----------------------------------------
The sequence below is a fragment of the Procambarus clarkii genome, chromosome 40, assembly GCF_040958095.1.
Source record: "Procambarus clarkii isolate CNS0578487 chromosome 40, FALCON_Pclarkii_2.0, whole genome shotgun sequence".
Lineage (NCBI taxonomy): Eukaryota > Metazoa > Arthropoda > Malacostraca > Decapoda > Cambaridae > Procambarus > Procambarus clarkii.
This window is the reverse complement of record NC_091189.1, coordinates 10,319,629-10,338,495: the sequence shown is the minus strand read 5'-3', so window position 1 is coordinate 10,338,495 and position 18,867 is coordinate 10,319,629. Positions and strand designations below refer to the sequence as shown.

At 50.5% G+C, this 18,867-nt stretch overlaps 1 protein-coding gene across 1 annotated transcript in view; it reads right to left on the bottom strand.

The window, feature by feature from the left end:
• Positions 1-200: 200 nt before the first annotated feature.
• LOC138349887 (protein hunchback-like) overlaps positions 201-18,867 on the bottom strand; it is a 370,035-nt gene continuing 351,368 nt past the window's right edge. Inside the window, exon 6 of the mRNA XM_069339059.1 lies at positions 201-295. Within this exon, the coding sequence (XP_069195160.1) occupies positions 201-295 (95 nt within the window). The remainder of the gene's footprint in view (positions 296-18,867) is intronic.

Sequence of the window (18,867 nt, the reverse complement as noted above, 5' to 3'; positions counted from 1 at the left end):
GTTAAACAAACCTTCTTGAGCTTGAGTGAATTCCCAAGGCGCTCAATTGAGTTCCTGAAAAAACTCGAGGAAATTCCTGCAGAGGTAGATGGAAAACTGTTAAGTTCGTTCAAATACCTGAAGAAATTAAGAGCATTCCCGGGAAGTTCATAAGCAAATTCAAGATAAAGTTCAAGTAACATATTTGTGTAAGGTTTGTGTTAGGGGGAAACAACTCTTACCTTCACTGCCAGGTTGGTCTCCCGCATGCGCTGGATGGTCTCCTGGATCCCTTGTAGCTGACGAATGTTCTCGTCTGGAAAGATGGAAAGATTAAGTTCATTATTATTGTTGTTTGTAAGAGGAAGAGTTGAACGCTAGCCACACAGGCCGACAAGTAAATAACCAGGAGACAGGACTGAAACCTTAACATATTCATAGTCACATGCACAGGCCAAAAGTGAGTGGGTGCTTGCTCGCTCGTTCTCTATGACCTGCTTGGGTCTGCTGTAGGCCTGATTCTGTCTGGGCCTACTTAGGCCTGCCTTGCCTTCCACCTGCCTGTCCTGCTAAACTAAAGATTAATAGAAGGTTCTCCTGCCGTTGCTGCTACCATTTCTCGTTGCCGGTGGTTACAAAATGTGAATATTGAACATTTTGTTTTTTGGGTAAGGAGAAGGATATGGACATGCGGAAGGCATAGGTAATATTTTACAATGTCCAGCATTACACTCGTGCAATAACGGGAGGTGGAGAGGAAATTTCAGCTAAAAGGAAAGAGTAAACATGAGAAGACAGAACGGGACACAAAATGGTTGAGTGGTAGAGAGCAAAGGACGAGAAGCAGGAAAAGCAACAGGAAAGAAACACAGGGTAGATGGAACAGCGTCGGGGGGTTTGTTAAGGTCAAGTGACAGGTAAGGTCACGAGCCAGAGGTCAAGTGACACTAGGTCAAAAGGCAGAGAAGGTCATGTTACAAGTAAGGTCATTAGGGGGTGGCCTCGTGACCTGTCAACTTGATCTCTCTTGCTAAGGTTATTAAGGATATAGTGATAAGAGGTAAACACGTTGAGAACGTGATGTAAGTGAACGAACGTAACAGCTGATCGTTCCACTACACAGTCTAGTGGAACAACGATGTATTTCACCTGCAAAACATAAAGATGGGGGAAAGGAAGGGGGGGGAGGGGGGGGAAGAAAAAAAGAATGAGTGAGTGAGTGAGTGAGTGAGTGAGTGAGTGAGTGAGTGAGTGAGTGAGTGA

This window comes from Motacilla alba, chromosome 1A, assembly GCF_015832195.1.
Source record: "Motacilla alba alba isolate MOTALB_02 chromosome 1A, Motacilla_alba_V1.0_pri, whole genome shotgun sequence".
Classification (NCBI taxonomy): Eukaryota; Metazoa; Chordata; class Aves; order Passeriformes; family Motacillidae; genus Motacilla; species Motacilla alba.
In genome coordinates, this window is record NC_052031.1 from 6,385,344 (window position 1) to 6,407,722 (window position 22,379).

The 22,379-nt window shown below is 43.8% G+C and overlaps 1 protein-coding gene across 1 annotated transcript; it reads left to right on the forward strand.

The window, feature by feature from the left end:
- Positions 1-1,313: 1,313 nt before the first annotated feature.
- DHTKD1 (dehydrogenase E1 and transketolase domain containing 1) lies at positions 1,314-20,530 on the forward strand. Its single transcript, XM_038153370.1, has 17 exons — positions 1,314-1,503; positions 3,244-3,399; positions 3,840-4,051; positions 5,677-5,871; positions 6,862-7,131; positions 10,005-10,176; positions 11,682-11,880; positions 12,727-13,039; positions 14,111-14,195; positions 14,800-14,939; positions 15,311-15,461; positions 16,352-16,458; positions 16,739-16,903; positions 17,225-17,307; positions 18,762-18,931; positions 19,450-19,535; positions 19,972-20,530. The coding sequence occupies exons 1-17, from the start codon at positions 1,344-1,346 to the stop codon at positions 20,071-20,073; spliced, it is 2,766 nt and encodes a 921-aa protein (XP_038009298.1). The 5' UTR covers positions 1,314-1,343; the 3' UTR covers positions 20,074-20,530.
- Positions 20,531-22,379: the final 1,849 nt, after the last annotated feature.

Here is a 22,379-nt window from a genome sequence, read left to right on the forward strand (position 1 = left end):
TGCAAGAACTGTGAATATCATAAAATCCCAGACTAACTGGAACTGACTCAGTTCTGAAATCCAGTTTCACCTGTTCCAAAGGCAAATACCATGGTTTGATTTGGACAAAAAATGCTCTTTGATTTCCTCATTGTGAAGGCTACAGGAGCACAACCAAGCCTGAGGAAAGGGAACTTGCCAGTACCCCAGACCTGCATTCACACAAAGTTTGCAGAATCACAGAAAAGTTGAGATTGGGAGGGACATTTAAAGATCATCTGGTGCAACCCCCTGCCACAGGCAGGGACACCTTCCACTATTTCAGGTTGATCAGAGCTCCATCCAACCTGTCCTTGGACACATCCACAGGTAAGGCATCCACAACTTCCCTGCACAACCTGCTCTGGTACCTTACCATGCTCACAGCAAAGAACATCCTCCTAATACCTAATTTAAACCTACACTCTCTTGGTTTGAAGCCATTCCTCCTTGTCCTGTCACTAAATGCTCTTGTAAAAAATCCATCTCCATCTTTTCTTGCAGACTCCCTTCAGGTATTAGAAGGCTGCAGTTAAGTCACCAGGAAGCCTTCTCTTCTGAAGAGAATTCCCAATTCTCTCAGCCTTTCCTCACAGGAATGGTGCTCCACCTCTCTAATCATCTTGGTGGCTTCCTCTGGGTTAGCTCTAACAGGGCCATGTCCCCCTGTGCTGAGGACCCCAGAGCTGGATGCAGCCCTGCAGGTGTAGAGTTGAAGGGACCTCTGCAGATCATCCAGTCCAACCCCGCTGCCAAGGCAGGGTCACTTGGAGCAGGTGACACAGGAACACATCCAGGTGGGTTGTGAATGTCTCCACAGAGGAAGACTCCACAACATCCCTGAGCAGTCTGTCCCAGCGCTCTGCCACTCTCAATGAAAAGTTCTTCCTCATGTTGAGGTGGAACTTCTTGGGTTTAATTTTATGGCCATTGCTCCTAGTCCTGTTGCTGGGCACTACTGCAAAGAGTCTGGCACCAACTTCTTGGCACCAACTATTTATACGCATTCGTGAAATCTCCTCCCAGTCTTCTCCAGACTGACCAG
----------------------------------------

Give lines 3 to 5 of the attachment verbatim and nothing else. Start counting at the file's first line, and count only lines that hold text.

Lineage (NCBI taxonomy): Eukaryota > Metazoa > Arthropoda > Malacostraca > Decapoda > Cambaridae > Procambarus > Procambarus clarkii.
This window is the reverse complement of record NC_091189.1, coordinates 10,319,629-10,338,495: the sequence shown is the minus strand read 5'-3', so window position 1 is coordinate 10,338,495 and position 18,867 is coordinate 10,319,629. Positions and strand designations below refer to the sequence as shown.

At 50.5% G+C, this 18,867-nt stretch overlaps 1 protein-coding gene across 1 annotated transcript in view; it reads right to left on the bottom strand.